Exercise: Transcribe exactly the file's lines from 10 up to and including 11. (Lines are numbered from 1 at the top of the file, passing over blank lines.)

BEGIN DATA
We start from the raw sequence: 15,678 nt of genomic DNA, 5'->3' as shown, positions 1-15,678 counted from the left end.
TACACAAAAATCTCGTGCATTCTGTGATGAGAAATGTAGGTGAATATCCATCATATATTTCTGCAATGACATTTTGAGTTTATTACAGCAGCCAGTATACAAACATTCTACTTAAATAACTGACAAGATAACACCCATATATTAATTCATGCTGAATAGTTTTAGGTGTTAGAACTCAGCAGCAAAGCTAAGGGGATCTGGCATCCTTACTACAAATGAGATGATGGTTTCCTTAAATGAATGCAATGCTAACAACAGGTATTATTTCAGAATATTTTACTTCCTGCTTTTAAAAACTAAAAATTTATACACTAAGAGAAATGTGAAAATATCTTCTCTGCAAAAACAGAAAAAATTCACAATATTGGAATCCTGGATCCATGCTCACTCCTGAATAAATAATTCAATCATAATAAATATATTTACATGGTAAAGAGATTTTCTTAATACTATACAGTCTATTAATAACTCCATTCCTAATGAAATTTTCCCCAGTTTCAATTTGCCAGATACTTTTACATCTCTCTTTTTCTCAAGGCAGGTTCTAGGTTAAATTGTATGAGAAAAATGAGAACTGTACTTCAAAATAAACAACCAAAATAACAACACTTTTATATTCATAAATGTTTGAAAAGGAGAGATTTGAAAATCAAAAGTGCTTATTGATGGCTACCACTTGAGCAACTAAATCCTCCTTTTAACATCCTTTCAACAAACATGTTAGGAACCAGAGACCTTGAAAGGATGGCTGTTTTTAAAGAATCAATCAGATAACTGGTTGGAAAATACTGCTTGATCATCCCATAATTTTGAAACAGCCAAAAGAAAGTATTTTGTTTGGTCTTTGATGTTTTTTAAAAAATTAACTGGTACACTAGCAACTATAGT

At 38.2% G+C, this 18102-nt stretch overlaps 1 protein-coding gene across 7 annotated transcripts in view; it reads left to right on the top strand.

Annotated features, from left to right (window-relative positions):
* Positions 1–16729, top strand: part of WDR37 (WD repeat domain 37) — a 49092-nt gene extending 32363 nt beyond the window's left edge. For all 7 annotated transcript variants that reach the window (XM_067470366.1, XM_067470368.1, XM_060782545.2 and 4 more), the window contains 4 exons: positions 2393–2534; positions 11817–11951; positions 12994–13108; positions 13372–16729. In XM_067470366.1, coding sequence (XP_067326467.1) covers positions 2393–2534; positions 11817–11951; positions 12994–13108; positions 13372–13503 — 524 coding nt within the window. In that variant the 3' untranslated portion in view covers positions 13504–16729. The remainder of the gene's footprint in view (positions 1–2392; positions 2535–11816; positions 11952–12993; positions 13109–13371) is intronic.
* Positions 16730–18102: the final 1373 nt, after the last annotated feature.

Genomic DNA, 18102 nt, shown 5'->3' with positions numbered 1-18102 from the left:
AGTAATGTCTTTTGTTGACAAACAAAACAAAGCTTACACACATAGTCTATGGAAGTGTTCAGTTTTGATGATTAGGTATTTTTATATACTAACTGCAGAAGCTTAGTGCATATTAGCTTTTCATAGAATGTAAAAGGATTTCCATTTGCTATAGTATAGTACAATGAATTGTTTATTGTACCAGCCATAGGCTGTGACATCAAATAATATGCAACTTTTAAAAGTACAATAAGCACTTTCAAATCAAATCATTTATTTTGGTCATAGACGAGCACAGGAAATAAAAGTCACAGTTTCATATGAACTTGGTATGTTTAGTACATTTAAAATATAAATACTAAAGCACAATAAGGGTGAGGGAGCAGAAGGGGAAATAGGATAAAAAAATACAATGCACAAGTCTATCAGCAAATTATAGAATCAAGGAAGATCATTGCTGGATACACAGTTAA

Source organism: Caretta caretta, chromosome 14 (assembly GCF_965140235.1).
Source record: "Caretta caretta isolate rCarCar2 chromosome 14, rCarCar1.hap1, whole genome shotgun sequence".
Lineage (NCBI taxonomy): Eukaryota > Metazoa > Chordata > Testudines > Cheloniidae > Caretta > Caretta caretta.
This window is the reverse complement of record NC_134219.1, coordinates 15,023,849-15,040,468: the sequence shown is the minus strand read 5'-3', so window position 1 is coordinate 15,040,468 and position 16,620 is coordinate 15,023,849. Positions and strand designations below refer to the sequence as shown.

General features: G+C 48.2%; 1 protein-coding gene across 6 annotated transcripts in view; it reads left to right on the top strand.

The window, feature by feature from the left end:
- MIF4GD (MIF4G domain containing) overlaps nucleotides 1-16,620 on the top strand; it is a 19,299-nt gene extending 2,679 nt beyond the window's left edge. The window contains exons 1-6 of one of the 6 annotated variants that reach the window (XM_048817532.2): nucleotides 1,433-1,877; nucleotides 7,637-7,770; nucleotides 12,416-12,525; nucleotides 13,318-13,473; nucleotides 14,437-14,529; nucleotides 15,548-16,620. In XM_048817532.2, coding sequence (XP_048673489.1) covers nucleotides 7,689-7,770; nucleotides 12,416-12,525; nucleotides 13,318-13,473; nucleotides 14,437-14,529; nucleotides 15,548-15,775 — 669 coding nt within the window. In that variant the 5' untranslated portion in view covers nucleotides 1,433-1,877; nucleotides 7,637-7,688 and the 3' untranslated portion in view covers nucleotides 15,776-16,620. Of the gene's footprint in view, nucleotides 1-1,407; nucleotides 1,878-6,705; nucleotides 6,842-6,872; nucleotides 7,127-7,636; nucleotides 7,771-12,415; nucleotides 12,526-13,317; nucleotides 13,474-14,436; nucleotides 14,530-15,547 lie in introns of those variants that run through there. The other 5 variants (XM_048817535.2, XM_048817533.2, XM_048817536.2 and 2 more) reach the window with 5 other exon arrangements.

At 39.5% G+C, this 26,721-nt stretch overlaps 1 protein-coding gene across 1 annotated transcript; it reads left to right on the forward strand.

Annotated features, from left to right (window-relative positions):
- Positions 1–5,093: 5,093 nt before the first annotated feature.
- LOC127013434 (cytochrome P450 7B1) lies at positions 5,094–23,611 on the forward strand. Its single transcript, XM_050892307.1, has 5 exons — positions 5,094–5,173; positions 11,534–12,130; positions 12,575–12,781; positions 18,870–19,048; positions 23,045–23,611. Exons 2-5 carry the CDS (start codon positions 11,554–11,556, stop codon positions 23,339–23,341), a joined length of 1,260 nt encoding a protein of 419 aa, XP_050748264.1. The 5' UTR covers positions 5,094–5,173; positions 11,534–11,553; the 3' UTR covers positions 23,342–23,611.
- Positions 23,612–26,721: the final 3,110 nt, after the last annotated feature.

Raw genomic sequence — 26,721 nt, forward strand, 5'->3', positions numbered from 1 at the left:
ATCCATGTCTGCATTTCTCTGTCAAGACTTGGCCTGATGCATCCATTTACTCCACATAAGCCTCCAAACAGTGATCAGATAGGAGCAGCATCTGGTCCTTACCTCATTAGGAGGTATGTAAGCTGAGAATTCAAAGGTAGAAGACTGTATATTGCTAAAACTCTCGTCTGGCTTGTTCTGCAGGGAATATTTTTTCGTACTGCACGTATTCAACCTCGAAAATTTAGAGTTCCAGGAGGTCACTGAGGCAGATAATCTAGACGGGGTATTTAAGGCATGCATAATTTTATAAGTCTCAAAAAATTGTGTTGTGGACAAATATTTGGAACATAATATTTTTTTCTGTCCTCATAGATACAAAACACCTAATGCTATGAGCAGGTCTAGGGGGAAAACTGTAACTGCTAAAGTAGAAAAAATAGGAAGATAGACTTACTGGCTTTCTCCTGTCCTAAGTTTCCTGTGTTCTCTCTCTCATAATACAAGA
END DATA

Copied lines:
Source record: "Caretta caretta isolate rCarCar2 chromosome 14, rCarCar1.hap1, whole genome shotgun sequence".
Lineage (NCBI taxonomy): Eukaryota > Metazoa > Chordata > Testudines > Cheloniidae > Caretta > Caretta caretta.